The 2022 Midterm Wasn’t a Wave Election. Here’s Where It Fits in History, So Far
While not all of the have been called, one trend is clear: . Recent history shows that the party that does not hold the presidency makes big gains in the midterms. Low approval ratings for , decades-high inflation, worries about a recession, and crime that spiked during the COVID-19 pandemic all pointed to a wipeout for Democrats.
While it’s increasingly clear that Republicans will take control of the U.S. House of Representatives, they will likely have only a very small margin. The GOP could also still take the Senate, though that, too, would be by the slimmest majority.
To a certain extent, politicos were expecting a wave because the had resulted in waves. But every midterm being a “wave election” is a relatively recent phenomenon, argues Kyle Kondik, managing editor for Sabato’s Crystal Ball at the University of Virginia Center for Politics. If you look at the elections prior to ‘06, you can find a lot of muddier outcomes,” he says. “’98 [and] 2002 are good elections for the president’s party in the midterms, but ‘90, ‘86, ‘82, ‘78, those were all a little bit harder to categorize.”
Experts on the history of American elections say while this midterm election was unusual in a lot of ways, there are some similarities to in terms of the national factors that led to smaller Republican gains.
Voters in 2022 went to the polls following two history-making events: Roe v. Wade, and a woman’s constitutional right to an abortion in June 2022, and the and subsequent bombshell hearings revealing that the aides were trying to convince President Trump that the election wasn’t stolen.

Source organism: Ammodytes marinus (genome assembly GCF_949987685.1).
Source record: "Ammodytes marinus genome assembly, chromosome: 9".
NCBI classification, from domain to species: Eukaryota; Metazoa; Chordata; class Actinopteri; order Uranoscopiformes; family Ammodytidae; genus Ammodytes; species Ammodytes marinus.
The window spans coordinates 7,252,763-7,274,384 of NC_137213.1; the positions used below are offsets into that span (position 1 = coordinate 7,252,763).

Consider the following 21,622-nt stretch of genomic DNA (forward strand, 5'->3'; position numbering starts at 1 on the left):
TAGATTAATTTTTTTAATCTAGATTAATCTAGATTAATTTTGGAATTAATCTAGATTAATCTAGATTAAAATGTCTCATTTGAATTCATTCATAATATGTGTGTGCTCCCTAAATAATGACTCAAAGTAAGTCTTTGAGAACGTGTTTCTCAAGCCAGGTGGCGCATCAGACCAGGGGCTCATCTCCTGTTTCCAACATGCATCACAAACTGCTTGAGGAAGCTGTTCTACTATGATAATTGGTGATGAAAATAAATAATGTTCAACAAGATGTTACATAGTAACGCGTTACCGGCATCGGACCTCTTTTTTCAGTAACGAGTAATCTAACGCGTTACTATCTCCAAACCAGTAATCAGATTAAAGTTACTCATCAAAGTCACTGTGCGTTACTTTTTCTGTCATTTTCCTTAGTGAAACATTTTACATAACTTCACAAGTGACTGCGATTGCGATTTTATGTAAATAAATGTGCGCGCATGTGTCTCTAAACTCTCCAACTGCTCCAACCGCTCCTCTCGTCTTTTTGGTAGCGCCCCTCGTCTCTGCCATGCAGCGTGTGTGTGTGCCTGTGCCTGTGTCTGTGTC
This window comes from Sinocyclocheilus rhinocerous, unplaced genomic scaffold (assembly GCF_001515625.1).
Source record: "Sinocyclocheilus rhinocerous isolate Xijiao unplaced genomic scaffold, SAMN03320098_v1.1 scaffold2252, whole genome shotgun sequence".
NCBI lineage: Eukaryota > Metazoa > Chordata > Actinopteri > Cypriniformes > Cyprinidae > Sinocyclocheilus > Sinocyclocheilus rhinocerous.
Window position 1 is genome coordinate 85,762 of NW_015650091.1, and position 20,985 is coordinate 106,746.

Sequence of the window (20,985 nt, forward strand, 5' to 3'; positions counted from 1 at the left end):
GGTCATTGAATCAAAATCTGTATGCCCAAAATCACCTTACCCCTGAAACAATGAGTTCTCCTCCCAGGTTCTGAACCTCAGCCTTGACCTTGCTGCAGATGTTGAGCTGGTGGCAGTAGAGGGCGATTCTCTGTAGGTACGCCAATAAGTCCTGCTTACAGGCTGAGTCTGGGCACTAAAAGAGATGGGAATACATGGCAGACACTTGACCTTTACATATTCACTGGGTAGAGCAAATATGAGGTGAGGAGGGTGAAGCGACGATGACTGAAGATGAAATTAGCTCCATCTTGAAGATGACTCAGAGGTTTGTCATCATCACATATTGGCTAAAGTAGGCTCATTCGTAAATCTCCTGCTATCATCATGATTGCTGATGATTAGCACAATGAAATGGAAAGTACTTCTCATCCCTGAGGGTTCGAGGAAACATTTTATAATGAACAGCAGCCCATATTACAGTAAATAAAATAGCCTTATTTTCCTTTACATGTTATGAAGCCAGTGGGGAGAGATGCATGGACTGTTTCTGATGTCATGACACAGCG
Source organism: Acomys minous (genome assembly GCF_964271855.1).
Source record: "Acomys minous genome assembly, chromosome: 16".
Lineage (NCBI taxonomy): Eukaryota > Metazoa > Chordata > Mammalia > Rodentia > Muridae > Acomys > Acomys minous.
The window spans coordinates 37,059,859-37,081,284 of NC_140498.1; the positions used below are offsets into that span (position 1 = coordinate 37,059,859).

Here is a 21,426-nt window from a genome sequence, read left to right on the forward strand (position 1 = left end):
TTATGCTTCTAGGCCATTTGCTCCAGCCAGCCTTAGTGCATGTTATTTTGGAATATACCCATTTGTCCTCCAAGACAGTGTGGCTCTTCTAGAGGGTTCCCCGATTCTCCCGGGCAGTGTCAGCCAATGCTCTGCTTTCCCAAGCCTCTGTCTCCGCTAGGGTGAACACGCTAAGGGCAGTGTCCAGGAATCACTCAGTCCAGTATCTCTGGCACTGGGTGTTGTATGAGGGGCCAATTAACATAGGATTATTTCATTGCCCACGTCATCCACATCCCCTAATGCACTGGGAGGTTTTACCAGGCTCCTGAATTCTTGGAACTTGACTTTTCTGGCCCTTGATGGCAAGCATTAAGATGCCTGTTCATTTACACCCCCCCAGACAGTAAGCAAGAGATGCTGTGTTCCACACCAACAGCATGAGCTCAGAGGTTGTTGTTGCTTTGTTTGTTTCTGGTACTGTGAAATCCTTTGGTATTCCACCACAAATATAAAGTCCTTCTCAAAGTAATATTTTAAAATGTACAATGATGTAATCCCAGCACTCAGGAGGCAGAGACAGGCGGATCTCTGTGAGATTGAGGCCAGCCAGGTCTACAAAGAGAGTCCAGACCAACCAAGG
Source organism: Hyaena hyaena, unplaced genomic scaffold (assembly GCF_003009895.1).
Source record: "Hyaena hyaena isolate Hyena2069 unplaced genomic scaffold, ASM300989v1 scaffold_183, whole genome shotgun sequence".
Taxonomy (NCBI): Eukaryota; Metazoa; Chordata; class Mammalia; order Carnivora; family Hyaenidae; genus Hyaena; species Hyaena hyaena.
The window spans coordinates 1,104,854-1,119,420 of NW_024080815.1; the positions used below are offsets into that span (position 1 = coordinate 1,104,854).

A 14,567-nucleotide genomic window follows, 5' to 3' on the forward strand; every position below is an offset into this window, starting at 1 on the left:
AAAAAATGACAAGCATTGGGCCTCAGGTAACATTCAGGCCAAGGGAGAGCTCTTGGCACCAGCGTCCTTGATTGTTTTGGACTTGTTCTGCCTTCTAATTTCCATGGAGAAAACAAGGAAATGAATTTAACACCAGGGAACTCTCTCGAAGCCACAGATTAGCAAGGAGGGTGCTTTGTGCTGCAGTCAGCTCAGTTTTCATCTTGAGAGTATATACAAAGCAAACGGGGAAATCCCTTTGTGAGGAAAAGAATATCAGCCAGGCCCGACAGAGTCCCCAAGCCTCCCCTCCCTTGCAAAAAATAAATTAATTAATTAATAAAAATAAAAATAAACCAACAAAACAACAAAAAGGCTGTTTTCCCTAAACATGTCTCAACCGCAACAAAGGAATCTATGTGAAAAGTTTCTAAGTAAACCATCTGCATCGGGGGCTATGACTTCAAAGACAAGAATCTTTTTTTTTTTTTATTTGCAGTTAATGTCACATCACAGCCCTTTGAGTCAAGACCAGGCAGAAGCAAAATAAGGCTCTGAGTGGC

Kondik argues that the in that inflation was a big issue at the time. In 1978, the only midterm election during , the Republicans gained 15 House seats and three Senate seats, but the Democrats retained their majority in both chambers. In 1982, during President ’s first term, the Democrats didn’t see as big a wave as they hoped for, though they gained seats because of redistricting.
Scott McLean, a political science professor at Quinnipiac University, says the enormity of the issues at stake in 2022 reminds him of the midterm elections that occurred in 1998 after Democratic President Bill Clinton was over the Monica Lewinsky scandal. That Democrats gained seats in the House in that year reflects “the real lack of public support for that impeachment, and the Democrats capitalized on that.” ()
Julia R. Azari, a political science professor at Marquette University, sees a more recent similarity, arguing that the 2022 midterms are a continuation of gains that Democrats made in the 2020 presidential election. As she puts it, “We are used to thinking about elections, especially midterm elections, as ‘mandates for change.’ But this seemed like more of a status quo election, with a slight ripple for Republicans but some notable victories for Democrats as well.”
The lack of a wave in the 2022 election doesn’t mean America is done with the era of midterm wave elections. “A lot of what happens in a midterm is just defined by the circumstances,” Kondik says. “I wouldn’t say that it necessarily means anything for the future.”
Write to Olivia B. Waxman at .